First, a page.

A Southern War

Christine Winter is convening a one-day symposium at ANU on 28 November: A Southern War: Australia, the Pacific and WWI. See: A Southern War Symposium Flyer.

WWI is remembered as a European war, but it was one which drew on the colonized populations of the belligerent nations. Of the 888,246 dead of Britain and its empire there remains scant interest of the dead  and the events that unfolded in the Global South. Yet the capture and occupation of German Samoa and New Guinea are among the first empire campaigns of WWI.

This symposium is interested in the question of WWI and the Global South: what are the engagements, intentions or events in our region; what are the legacies; how do we see WWI in the Pacific: as a side show, a colonial war, or a war peculiar to interests of Australia and New Zealand and the Global South?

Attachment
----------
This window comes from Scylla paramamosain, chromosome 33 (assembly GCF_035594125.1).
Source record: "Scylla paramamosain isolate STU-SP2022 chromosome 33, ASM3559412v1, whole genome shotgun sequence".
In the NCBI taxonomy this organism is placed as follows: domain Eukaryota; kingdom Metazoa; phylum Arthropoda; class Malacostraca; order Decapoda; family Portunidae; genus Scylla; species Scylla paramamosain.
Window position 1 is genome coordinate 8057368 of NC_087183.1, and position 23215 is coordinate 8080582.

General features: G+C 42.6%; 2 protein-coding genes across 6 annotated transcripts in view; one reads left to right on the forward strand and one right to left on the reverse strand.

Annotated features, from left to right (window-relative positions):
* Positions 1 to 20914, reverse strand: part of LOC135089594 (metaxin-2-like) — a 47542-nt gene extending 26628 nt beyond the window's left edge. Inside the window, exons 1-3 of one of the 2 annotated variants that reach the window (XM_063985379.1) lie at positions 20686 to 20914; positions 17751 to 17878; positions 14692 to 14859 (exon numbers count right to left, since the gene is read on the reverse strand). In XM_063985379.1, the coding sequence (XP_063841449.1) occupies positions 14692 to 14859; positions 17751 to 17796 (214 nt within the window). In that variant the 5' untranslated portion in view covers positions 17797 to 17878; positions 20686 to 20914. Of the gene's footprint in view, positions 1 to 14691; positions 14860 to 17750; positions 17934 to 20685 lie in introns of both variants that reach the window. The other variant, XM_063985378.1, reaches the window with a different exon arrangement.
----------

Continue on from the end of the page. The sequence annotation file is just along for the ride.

The focus on WWI, Australia and the Pacific is part of broader attempts to understand our region, the South-West Pacific as part of the Global South. For this re-conceptualization a paradigm shift is needed, such as that outlined by the anthropologist and historian James Clifford. Identifying ambivalence, diversity, multi-located and de-centered structures as starting points, he called for new theoretical frameworks for analyzing the diverse and dynamic region of the Western Pacific, exemplar sites of ‘aprogressive narratives of modernity’.

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